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Yellow-Sided GREEN-CHEEKED Conure
For more questions about the Pyrrhura family of conures, please consider the purchase of our informative DVD. This will answer most questions.

photo by Gail J. Worth

(Pyrrhura molinae/Pyrrhura hypoxantha)

In the mid 1980s while working in a quarantine station in Los Angeles, CA, I first came upon the Yellow-Sided Conure. I was banding a group of Green-Cheeked Conures imported from Argentina when I noticed two brightly colored conures in the group with the others. After referencing these birds in Parrots Of The World, I learned that Forshaw questioned if the Yellow-Sided were a separate species and not just a sub-species of the Green-Cheeked Conure.

The Yellow-Sided Conure, while similar in color to the Green-Cheeked on the back and tail, differs greatly in the coloration of the breast feathers, feet and facial feathers. The term "yellow-sided" is actually in reference to the sides of the breast area. Brightly colored yellow and green, they differ from the solid green of the normal colored Green- Cheeked. The center of the breast and abdomen area is a bright red to yellow variation of color and the throat and facial feathers are a light, white gray color. The feet are pink in juveniles, turning gray with age.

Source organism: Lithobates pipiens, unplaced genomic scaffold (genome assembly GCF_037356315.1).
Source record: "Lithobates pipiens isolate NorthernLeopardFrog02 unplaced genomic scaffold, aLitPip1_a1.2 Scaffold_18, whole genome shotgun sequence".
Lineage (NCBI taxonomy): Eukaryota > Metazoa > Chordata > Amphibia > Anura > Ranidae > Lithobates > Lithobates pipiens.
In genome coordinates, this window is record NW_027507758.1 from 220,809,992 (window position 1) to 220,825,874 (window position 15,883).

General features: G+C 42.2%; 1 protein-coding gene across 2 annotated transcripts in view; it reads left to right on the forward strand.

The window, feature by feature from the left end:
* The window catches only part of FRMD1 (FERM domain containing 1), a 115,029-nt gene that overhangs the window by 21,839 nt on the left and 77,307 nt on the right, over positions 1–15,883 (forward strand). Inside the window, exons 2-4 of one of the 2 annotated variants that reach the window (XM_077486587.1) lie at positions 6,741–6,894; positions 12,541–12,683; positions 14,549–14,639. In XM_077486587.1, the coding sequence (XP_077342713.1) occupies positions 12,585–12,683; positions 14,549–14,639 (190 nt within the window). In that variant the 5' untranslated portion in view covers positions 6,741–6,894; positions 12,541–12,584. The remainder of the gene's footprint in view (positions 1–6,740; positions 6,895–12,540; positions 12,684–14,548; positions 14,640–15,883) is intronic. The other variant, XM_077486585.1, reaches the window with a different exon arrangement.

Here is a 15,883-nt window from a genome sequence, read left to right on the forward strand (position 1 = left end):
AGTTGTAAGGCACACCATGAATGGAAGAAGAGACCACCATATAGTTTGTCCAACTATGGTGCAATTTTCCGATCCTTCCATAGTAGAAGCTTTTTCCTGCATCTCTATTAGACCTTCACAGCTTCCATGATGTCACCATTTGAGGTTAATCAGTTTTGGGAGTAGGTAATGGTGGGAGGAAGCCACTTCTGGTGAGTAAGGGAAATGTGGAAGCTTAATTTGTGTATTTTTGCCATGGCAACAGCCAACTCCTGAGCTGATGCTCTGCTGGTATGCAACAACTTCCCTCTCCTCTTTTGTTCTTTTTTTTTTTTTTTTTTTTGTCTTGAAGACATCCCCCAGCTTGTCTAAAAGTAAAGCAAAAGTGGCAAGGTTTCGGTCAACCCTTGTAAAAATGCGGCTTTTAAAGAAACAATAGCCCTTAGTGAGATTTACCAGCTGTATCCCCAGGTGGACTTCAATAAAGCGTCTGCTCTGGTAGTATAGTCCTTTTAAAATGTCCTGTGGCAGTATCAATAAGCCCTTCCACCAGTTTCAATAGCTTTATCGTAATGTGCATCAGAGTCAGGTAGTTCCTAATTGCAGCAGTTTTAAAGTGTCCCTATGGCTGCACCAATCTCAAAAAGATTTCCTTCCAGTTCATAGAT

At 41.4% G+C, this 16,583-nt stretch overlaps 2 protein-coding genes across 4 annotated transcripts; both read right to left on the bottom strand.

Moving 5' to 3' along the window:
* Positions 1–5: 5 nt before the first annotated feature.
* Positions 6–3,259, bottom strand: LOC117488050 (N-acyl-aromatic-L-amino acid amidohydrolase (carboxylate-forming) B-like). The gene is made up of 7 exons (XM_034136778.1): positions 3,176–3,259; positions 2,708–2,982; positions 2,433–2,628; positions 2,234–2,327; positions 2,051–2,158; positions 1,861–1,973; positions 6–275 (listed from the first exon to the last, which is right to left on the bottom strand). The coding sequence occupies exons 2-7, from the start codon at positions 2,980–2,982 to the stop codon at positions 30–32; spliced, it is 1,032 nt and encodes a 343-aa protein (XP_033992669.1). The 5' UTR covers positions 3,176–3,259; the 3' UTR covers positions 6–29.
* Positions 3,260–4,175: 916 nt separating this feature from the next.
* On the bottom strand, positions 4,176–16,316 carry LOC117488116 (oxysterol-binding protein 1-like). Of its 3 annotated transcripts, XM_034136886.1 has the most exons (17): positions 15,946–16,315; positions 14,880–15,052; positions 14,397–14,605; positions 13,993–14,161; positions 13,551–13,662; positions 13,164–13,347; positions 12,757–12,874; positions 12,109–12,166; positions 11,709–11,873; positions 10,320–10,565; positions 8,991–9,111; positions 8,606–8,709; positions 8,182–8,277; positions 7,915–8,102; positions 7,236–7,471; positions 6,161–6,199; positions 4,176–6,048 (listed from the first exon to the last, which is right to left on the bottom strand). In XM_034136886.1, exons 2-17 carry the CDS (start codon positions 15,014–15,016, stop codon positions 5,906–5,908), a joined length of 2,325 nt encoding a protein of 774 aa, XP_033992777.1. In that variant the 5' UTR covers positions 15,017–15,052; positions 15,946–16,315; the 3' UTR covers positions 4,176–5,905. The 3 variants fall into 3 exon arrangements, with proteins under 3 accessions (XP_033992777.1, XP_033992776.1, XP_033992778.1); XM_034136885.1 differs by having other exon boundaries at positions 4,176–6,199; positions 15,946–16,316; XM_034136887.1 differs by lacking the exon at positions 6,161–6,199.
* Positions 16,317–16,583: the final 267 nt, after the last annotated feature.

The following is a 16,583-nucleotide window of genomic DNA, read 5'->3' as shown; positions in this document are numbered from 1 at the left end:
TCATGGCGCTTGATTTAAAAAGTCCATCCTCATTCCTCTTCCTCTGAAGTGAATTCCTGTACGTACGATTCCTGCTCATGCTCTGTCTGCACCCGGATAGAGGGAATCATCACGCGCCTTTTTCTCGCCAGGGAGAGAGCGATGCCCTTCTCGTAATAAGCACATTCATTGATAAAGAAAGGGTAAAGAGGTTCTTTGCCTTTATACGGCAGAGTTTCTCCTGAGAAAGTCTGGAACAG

I purchased these two birds, which I learned were females. To prove that they were in fact naturally occuring color mutations of the Green-Cheeked, I paired one bird with a Green-Cheeked male and the other with a male Painted Conure. I had previously seen offspring producd from a Green-Cheeked/Painted Conure cross and used this as my comparison. The offspring produced by the Yellow-Sided/Painted Conure cross resembled these exactly. The Green-Cheeked/Yellow-Sided cross produced visually normal colored Green-Cheeked Conures. Interestingly enough, all offspring produced by both crosses were determined to be female. I separated my pairs and put the project aside until years later when fellow aviculturist Denna Ferris began her breeding research. She had also purchased two Yellow-Sided females at the same time as I had with the same results in her offspring production. Visually normal colored, female Green-Cheeked Conures. After several generations of line breeding, Denna was successful in producing visual Yellow-Sided females. But it took several more generations of line breeding to produce visual Yellow-Sided males. At this time I purchased from her to visual males and the rest, they say, is history. In addition to the Yellow-Sided, Fallow Green Cheeks and European blood lines that are split to blue have been added to the breeding collection creating an enormous variety of new and
exciting color variations. We eagerly await the feathering of each new baby to see just what color he or she will be! I must also note that these birds are some of the most gentle I have worked with. Birds held back for breeding are still very easy to handle even months after weaning. Birds kept as companion animals are said to be sweet, social, intensely animated, and good talkers.
Click here to see our newest mutation colors the American Dilute,
American Dilute/Yellow-Sided, and the Suncheek!

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